By Cindy Wooden
Pope says the visit to Turkey was "an unforgettable spiritual and pastoral experience, which I hope will help produce an increasingly sincere cooperation among all the disciples of Christ and a beneficial dialogue with Muslim believers" and adds that in the Blue Mosque, he prayed for God to help all believers.
VATICAN CITY (CNS) - Pope Benedict XVI said that as he stood facing Mecca in Istanbul's Blue Mosque on Nov 30 he prayed that God would help all believers recognize each other as brothers and sisters.
Using his Dec 6 weekly general audience to share reflections about his Nov 28 to Dec 1 visit to Turkey, the pope said, "Divine providence allowed me to make a gesture that initially was not foreseen, but which, in the end, turned out to be very significant."
Describing what happened at the mosque, the pope said, "pausing a few minutes in recollection in that place of prayer, I turned to the one Lord of heaven and earth, merciful father of all humanity". "May all believers recognize that they are his creatures and give a witness of true brotherhood," he added.
Right, Pope Benedict XVI and Mustafa Cagrici, the grand mufti of Istanbul, pray in the Blue Mosque in Istanbul, Turkey. When the mufti said he was going to pray, the pope bowed his head, folded his hands and moved his lips in silence for about a minute. The historic visit marked the second time a pope has entered a mosque. CNS photo
The pope said the trip was focused on "three concentric circles": encouraging Turkey's small Catholic community, strengthening relations with the Orthodox church and reaching out to the Turkish government and its Muslim majority.
He asked the estimated 9,000 people gathered in the Vatican's audience hall to "join me in thanking God" for how well the trip went. The trip occurred in the wake of Muslim anger over papal remarks on Islam during a speech in Regensburg, Germany, in September.
Pope Benedict said, "I entrust to God the fruits that I hope will flow from it, both as concerns our relations with our Orthodox brothers and sisters and for our dialogue with Muslims."
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Although the main focus of the trip was to celebrate the feast of St. Andrew and relations with the Orthodox ecumenical patriarch of Constantinople, the pope said, the first day's meetings with government officials, including the head of the religious affairs department, were important.
With its constitution affirming the secular nature of the state, he said, Turkey is an "emblematic state" in handling tensions faced in various parts of the world. "On the one hand," he said, "there is a need to rediscover the reality of God and the public relevance of religious faith; on the other hand, it must be ensured that the expression of that faith is free, that it is without fundamentalist degenerations and that it is capable of firmly repudiating every form of violence."
Above, Pope Benedict XVI and Orthodox Ecumenical Patriarch Bartholomew of Constantinople greet the faithful as they stand on the balcony of the Ecumenical Patriarchate in Istanbul, Turkey. CNS photo
Pope Benedict said that while showing his "esteem for Muslims and for Islamic civilization" he also asked government officials to take steps to ensure that the religious minorities protected by the constitution have the concrete protection they need in order to live their faith fully.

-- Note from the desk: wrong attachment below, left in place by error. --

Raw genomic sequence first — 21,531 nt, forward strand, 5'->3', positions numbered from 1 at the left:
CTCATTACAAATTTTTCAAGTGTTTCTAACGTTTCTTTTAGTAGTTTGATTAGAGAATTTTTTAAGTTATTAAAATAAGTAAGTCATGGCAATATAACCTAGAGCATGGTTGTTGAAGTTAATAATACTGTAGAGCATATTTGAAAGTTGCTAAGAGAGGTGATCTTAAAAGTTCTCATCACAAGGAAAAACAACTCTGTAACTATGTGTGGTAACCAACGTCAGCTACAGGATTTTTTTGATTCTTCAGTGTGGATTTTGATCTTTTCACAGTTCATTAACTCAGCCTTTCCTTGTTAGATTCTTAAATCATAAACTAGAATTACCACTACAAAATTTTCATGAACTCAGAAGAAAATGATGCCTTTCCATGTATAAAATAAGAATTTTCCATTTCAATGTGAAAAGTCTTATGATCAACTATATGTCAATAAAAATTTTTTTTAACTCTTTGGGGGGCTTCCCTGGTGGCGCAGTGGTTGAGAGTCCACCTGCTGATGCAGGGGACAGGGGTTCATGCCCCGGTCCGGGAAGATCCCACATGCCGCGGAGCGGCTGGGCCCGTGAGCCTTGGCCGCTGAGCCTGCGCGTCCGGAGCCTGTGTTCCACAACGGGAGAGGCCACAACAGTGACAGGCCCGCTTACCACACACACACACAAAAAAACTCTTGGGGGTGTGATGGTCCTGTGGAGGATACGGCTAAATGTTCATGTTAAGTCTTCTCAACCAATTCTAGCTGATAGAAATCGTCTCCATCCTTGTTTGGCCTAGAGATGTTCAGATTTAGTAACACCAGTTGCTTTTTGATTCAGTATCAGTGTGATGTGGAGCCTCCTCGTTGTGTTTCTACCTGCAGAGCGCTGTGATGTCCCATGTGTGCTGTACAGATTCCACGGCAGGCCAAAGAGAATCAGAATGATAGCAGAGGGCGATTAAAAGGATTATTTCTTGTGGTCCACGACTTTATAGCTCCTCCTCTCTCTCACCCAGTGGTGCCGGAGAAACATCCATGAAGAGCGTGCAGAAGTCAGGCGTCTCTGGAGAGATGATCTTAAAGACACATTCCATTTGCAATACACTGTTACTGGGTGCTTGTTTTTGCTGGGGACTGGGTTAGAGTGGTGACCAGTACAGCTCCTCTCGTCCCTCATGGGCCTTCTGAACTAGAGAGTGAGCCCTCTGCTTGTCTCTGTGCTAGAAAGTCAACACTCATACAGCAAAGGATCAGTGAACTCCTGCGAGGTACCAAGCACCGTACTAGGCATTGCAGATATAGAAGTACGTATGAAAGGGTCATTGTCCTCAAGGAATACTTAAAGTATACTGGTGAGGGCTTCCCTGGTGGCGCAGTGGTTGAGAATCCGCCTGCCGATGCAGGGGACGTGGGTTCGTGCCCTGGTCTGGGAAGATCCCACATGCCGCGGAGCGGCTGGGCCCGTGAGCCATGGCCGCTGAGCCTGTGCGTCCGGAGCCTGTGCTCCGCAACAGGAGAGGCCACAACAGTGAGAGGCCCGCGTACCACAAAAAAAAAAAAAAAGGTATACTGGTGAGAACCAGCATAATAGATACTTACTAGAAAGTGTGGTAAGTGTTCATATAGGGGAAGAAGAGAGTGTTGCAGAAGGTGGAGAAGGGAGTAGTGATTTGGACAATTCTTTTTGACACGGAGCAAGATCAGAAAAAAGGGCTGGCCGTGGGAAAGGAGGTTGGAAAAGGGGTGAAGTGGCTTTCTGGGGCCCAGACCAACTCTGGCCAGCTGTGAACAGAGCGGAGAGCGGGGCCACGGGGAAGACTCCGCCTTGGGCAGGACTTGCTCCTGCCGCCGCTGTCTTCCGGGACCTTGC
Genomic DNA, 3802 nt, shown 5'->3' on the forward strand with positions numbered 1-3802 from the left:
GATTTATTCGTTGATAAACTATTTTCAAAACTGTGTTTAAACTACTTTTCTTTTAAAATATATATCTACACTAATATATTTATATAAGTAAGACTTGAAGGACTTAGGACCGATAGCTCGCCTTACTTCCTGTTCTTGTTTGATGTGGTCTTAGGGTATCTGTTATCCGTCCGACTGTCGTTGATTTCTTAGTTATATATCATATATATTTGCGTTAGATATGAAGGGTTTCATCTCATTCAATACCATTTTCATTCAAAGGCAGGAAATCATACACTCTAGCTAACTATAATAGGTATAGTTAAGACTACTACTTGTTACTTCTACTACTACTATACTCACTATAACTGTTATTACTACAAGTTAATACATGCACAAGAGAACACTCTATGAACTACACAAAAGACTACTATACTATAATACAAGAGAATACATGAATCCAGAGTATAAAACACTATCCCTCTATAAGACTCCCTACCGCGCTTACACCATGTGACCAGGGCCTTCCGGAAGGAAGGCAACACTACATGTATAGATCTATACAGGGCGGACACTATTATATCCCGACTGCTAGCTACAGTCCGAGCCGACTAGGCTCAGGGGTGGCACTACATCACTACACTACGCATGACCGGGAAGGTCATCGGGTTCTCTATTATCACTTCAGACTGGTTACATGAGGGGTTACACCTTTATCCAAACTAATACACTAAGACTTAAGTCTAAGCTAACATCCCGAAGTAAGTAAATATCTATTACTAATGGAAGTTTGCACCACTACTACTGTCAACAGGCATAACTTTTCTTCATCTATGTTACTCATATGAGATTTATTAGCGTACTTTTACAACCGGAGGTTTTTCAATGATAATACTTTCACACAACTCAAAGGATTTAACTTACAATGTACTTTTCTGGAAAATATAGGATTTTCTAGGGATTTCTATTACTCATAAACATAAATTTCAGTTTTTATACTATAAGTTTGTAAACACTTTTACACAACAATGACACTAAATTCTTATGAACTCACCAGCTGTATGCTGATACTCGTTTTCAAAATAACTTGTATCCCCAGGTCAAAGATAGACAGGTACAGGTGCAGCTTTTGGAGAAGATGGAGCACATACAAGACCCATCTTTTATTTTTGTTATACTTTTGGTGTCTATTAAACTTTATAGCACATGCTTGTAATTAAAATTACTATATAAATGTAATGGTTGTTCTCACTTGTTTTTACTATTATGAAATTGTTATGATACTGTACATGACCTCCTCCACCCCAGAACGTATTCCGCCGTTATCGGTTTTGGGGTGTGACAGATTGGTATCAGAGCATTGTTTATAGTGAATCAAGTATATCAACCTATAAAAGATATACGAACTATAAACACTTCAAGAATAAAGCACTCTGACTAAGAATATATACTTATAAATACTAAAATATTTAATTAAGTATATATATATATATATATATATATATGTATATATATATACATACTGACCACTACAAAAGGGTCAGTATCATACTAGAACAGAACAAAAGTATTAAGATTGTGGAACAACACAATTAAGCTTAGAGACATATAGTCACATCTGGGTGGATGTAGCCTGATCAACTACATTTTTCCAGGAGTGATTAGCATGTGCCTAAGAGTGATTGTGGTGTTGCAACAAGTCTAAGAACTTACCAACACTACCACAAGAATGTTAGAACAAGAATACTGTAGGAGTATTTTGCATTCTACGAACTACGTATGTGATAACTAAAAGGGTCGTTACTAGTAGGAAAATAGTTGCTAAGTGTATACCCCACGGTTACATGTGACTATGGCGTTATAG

The trip also was an opportunity to show support for Catholic-Muslim dialogue and to urge Muslims and Christians around the world to work together "on behalf of the human person, for life, for peace and justice", he said.
Pope Benedict said his meetings with Ecumenical Patriarch Bartholomew of Constantinople and, especially, their presence at each other's liturgies, consolidated their feeling of brotherhood and their commitment "to continue on the path toward the re-establishment of full communion".
"I returned here to the Vatican with my soul filled with gratitude to God and with feelings of sincere affection and esteem for the beloved Turkish nation which made me feel welcomed and understood," he said.
SINGAPORE - This year, Mission Orientation Programme (MOP) participants travelled to Pattaya, Thailand where they visited places where there were many "victims of rejection and contempt" described in Pope John Paul II's encyclical, "Redemptorist Missio", which they studied as part of their formation programme.
MOP, which is organized by a sub-group of the Archdiocesan Commission for Missionary Activity (ACMA), offers participants a retreat away from the busyness of Singapore and exposes them to different mission opportunities.
Some of the places the participants visited from Nov 9-16 included Father Ray Brennan's Orphanage, The AIDS Center and the Fountain of Life Center, where women are given education to help them to leave the sex industry. It is not only the women who are ministered to in Thailand, as the participants learnt. A Franciscan lay missionary from the United States, Lynda Crone, is heading the BUDDIE (Building Understanding and Developing Dignity in Everyone) Programme.
This fraternity reaches out to men who patronize the sex industry in Thailand, offering them love and support to help them break away from seeking illicit comfort. The participants also went to the Redemptorist Vocational School for the Disabled, where marginalized or disabled people are taught English and computer programmes to prepare them for gainful employment.
For Magdalene Lee, these visits were profound experiences. "In the missionaries we encountered in the field, I met Christ. Truly, he still walks today, as he walked 2,000 years ago, among society's outcasts, the sinners, including the pimps and prostitutes on Walking Street and Pattaya beach!" Magdalene shared.
Marina Pereira, another participant said, "I came away from this trip much humbled, because in Singapore, we have everything, and we often take for granted all the material and social comforts of our country." She had joined MOP because she felt mission work gives meaning to life, a meaning that we often forget in our "rat race", she added.
(Written by Joyce Gan with information from Marina Pereira and Magdalene Lee)
By Joyce Gan
SINGAPORE - Christmas came early for the families of some prison inmates this year. On entering the lobby of Changi Prison Link on Wednesday Dec 6, they were greeted with the joyful sounds of Christmas carols sung by carollers organized by the Roman Catholic Prison Ministry (RCPM).